“His indomitable spirit to keep pushing himself hard in a field that he knew he might not find success in speaks of the determination that Kapil possessed and the fact that the Indian team is still finding it hard to find his replacement further highlights his undying aura”.
In a nation grappling to find superstars, hardly one would have imagined that the rusty looking youngster from Haryana, Kapil Dev, would go on to become the next sensation in India. Choosing a field away from the preferred department of spin-bowling was always going to be a risky task but Kapil’s greatest aura lay in the ability to take the conventional and mould it so that a new legacy could be scripted. As a fifteen-year-old, when Kapil was harshly told that India is not a land of fast bowlers, while many may have taken it as a personal attack, Kapil set foot to change just that.
The journey that he had set his eyes on was going to be anything but easy. Cricket in India had still not achieved the hysteria that surrounds it today, and on many occasions, it just seemed that the Indian outfit was on the field for the attendance. The bulk of the dirty work had to be shouldered By Bishan Singh Bedi, B.S. Chandrashekhar and Erapalli Prasanna, after Eknath Solkar and Sunil Gavaskar had started off the proceedings as “fast bowlers”.
It was in such circumstances that Kapil turned out for Haryana in the domestic arena and after a few impressive performances got a call-up to play for India. In the very first Test against Pakistan, he sent a bouncer that brushed Sadiq Mohammad’s cap and the fact that his helmet took a few overs to arrive only suggests the revolution that was about to begin. With the rivals not expecting India to field a pacer with such intent, in Kapil, the team found a hero who was soon to emerge as the X-factor.
Despite making the Pakistan squad sit up and take note, the teenager had a meagre series, picking up seven wickets at an average of more than 60. This was the norm in his first 10 Tests as well – despite impressing, his numbers hardly reflected his impact. He picked up 39 Test wickets at 39.06 but even while his bowling was unable to create headlines, his batting sure did. In his first ten games, he scored at an average of 42.5 with one century but over the next 52 Tests, his batting form dipped and his golden run with the ball commenced.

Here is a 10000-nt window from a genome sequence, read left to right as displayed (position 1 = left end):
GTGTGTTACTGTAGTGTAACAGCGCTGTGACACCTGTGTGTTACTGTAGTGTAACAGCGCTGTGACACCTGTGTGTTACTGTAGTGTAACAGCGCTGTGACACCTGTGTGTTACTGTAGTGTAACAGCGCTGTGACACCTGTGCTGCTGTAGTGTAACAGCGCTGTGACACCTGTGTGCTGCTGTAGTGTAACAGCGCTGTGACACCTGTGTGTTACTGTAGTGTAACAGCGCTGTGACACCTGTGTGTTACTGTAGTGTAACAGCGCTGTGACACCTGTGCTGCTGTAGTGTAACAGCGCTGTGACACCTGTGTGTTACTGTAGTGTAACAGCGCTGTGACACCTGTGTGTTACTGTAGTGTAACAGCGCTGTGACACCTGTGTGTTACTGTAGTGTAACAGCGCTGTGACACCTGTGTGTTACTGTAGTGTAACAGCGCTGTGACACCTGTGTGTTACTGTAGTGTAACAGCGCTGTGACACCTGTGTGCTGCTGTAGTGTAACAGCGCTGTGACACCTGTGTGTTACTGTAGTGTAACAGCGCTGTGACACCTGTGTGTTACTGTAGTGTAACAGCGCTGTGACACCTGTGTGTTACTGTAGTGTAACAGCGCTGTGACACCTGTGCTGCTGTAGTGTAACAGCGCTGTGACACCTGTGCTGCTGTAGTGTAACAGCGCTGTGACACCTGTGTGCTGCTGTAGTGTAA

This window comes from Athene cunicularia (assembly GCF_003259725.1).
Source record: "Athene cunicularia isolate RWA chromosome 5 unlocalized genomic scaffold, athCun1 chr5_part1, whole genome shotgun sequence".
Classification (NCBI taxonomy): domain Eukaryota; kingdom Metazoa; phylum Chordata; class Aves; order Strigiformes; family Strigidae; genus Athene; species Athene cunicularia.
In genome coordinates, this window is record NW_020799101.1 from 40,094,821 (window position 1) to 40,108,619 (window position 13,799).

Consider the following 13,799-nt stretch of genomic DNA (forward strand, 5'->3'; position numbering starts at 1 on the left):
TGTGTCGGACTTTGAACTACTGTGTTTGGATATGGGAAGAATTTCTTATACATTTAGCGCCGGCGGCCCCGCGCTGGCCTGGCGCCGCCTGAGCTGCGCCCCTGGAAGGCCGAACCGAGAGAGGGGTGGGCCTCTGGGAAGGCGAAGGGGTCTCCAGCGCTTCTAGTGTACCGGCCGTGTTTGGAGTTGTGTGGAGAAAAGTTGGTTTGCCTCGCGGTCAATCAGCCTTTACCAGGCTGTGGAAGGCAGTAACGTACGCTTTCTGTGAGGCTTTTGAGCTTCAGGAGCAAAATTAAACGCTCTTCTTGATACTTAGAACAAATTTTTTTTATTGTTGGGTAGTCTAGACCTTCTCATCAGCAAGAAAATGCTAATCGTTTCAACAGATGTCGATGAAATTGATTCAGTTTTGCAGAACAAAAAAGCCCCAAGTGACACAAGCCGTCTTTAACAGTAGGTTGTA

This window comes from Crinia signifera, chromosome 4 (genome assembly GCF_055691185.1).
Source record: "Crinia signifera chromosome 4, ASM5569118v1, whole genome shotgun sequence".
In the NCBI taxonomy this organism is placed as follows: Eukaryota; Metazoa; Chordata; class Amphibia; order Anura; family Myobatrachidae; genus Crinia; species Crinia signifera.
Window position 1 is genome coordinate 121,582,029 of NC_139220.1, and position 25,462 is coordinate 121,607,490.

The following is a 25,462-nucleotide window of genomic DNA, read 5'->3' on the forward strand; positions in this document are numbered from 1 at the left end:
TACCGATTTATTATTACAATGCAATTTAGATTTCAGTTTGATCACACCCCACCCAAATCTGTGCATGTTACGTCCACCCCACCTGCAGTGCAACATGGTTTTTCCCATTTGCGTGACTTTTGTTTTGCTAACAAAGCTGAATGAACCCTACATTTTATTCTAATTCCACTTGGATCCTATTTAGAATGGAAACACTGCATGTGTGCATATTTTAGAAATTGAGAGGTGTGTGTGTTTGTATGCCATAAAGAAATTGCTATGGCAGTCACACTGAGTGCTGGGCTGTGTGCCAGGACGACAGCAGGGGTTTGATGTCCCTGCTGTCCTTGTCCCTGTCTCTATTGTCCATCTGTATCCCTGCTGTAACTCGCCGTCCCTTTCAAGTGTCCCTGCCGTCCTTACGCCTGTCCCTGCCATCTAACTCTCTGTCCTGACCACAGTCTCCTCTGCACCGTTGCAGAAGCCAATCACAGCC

Sixteen wickets in four games against England was followed by 28 wickets against Australia at home and 32 in six games against Pakistan, where he averaged less than 18. The greatest hallmark of his performances was that whilst his contemporaries like Richard Hadlee and Sir Ian Botham had the luxury of helpful conditions, Kapil had to work doubly hard to extract bounce from the dust-bowls that were being produced in India. But that in no way hampered his concentration and by working out the outswinger to perfection, the wickets tumbled into his kitty.
From 1979 to 1983, Kapil played 13 Test series, wherein his average with the ball crossed 32 only thrice. In seven series, he averaged less than 26 and his per-wicket average leapfrogged from less than two to four in this interim.
In the shorter format, he emerged into his own in the two world events that made India a force to reckon with. From 1983 to 1986, when India won the World Cup and the World Championship of Cricket, he averaged 31.25 with the bat, including his sensational knock of 175 in the World Cup game against Zimbabwe after India had lost 5 wickets for 17 runs. With the ball, he averaged 20.39, taking 69 wickets in 47 ODIs.
However, the main difference between an ordinary bowler and a great one is his performances against the top sides and Kapil, with an average of 24.89 against the West Indies team that had players like Sir Vivian Richards, Clive Lloyd and Richie Richardson in their ranks only highlights his prowess. He took 89 wickets against them in 25 Tests, and 72 in 19 in the 1980s (average 22.98)- the most by any bowler.
Apart from his obvious bowling skills, Kapil was more than a handy batsman as well, averaging a little over 31 at number 7 and 33.52 at the number eight position, scoring two tons at eight.
However, the reason that Kapil is held in such high esteem in India is not only due to his figures, it is also due to his confidence that remained unshattered even in the most adverse situations. His belligerent knock of 175 has already been spoken about and his running catch to dismiss Richards in the finals of the 1983 World Cup, a part of folklore. Be it hitting four consecutive sixes in 1990 to save his team from a follow-on, with only the number 11 to accompany him or sitting on top as the leading wicket-taker in the world, Kapil never flinched away from responsibility.
He was creative with his captaincy and his 217 wickets that were taken in the dust and heat of India convey his ability to bend his back for the team’s cause. He missed just one Test match out of his 131 games, which shows the insane fitness levels that Kapil brought on in a team where fitness was not even in the scheme of things, forget it being on the periphery.
Lastly, his indomitable spirit to keep pushing himself hard in a field that he knew he might not find success in speaks of the determination that Kapil possessed and the fact that the Indian team is still finding it hard to find his replacement further highlights his undying aura.